For GOP candidates not named Mitt Romney, it’s now or never.
After winning New Hampshire convincingly Tuesday, Romney comes to South Carolina looking to lock up the Republican nomination.
The rest of the candidates have some work to do. If they can challenge Romney here, they can likely continue their fight in Florida. If not, their hopes could be all but dashed.
Just two months ago, few gave Romney a chance to win in South Carolina. With a large evangelical and Tea Party population, the state where he finished fourth in 2008 didn’t fit for the former Massachusetts governor.
But the latest polling averages from Real Clear Politics give Romney a 10-point lead over both former Sen. Rick Santorum and former House Speaker Newt Gingrich. And he has the backing of Gov. Nikki Haley, .
Romney admitted Wednesday that he faced an “uphill battle” in South Carolina, but that hill isn’t as steep as it has been.
“So many of the alternatives imploded,” Furman University political science professor Danielle Vinson said.
Vinson said , and allowed Romney to succeed.
“Romney always seemed to be everyone’s second choice,” Vinson said. “For many of them, their first-choice is now gone and they finally decided maybe it’s time to just get it over with.”
Not surprisingly, other campaigns aren’t ready to say South Carolina will represent their last stand, but they do acknowledge that a Romney win would make him tough to beat in the race for the nomination.
“One thing I learned a long time ago is that when people think they have it all figured out, something happens to surprise everyone,” said Mike Campbell, the son of former Gov. Carroll Campbell and an operative for former Utah Gov. Jon Huntsman’s campaign.
“Do I think that if Romney wins South Carolina it’s over? No. Do I think it makes it a much more difficult challenge for everyone? Yes.”
But, Campbell said, Romney’s momentum may have put him in a place where a South Carolina loss is more significant than a win.
“If Romney loses or just squeaks by, then it’s going to be a huge window of opportunity because I still feel very strongly that his support is very soft,” Campbell said.
“There are a lot of people that are saying they could vote for somebody else.”
DeLinda Ridings, the Midlands director for the Gingrich’s campaign, said Romney’s victories in other states had been overplayed.
She said Gingrich looked at South Carolina as his first real chance for a victory.
“The race is nowhere near over,” Ridings said. “In fact, it’s just getting going. Iowa eliminates candidates and New Hampshire empties pocketbooks. South Carolina picks president. South Carolina is where the boys turn into men.”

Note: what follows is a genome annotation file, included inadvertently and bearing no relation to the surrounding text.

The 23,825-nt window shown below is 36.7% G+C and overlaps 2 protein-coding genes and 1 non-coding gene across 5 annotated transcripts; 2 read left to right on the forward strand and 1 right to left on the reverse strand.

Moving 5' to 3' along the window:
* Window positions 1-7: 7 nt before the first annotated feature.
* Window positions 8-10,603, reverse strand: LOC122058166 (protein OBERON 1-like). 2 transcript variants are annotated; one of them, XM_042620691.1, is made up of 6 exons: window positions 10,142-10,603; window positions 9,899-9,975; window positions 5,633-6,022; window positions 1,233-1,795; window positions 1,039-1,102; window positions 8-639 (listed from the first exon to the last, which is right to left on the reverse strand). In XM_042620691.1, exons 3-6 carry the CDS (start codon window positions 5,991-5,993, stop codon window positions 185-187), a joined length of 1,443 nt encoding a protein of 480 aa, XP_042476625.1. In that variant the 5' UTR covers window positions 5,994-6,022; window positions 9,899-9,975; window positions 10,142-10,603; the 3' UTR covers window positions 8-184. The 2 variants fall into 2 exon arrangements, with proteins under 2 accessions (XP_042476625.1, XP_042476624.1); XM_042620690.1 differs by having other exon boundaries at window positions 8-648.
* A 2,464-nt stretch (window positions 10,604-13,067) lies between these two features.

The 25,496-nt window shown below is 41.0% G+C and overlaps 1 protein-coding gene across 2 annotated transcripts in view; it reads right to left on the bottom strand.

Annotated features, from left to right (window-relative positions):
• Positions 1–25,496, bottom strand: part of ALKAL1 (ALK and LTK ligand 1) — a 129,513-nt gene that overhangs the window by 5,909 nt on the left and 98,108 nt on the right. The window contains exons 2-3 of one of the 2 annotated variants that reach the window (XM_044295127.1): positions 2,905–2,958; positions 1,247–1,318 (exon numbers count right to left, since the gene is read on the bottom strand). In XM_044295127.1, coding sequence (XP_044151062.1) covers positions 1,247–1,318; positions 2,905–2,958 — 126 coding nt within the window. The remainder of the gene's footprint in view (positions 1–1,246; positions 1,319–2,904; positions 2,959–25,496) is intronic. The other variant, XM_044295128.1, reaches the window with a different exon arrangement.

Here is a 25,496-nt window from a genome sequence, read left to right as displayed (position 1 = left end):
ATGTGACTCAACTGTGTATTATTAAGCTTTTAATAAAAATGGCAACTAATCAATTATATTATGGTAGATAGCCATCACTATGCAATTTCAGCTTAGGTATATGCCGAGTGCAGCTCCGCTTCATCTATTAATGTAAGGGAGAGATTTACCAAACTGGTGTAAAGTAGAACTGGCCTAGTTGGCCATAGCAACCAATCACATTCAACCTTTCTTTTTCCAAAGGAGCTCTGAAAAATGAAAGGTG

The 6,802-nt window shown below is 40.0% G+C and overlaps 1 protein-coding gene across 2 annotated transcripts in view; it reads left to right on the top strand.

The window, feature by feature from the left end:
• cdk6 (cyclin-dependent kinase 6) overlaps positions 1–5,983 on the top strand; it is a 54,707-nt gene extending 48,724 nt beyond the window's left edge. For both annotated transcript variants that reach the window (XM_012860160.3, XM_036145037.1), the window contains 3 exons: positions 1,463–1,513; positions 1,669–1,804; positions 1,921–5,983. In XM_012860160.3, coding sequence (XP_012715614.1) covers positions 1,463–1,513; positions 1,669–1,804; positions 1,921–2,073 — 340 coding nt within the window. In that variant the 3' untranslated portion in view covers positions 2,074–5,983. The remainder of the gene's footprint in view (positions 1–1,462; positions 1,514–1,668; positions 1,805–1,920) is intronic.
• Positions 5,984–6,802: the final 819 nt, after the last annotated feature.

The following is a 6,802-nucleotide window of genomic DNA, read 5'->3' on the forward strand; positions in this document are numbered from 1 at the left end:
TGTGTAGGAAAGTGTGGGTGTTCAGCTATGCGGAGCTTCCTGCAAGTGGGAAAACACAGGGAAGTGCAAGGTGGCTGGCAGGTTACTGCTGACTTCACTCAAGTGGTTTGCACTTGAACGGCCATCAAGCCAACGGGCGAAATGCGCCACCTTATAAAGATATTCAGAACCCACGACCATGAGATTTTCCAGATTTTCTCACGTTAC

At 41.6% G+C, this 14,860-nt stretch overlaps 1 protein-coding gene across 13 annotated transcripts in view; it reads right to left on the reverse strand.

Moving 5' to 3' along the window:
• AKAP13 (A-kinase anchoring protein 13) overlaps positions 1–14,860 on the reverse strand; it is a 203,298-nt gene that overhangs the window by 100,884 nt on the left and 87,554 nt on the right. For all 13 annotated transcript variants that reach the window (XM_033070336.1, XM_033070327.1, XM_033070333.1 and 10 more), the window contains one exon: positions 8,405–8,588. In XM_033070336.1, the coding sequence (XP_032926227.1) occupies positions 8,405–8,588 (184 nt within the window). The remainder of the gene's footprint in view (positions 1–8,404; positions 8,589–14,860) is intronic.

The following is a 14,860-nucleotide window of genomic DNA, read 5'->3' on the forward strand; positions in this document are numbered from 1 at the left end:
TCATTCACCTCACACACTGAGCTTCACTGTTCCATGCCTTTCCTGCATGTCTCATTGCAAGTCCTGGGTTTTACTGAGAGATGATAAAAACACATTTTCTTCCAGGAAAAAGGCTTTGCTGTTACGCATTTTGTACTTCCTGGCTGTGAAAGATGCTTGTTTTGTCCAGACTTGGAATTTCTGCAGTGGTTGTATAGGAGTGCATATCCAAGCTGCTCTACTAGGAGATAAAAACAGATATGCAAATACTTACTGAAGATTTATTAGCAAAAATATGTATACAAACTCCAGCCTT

Ridings said an eight-vote win in Iowa shouldn’t even be considered a victory for Romney and that he still had a lot to prove.
“He’s been campaigning for five years, he should have done a whole lot better than he did,” Ridings said. “We knew we weren’t going to win New Hampshire and we knew Romney was, so we’re on strategy.
“After looking at data and getting updated data, Gingrich has good standing here.”
But for those in the anyone-but-Romney camp, Vinson said Santorum represented the best hope long-term, but only if he finished well in South Carolina.
“They’ve got to hope Santorum does really well,” Vinson said of the not-Mitt crowd. “If he wins or comes in a very close second, he’ll keep going for a little while longer.
“That would then kick out Perry and maybe even Gingrich and clear the field so that Santorum becomes the only anti-Romney candidate. If one of the other three doesn’t come up and finish first or second, I think Romney’s got clear sailing all the way out.”
Former New York Times columnist Bill Kristol said he expected this year’s nominating contest to be longer than most.
“Where we’re going after New Hampshire is into uncharted waters,” Kristol said during a panel discussion earlier this week. “The consolidation of the race will be much less dramatic this time.”
Kristol said money from Super PACs could keep candidates viable longer and the spread-out schedule of remaining primaries could give candidates time to raise money and gain ground.
“Certainly conservatives are not just going to give up and say “Oh Mitt Romney got 25 percent of the vote in Iowa, 35 percent in New Hampshire, maybe 30 percent in South Carolina, I guess we just have to end the race now,’” Kristol said. “That’s not going to happen.”
But whether or not conservatives want to hand the race to Romney may not matter if he rides his momentum to a South Carolina success.
"He's gonna be nearly impossible to stop here in South Carolina," Pub Politics co-host and former Michele Bachmann spokesman Wesley Donehue said.
"If they are going to stop him, this is the place they have to do it though, or he goes on to Florida and then wins the country."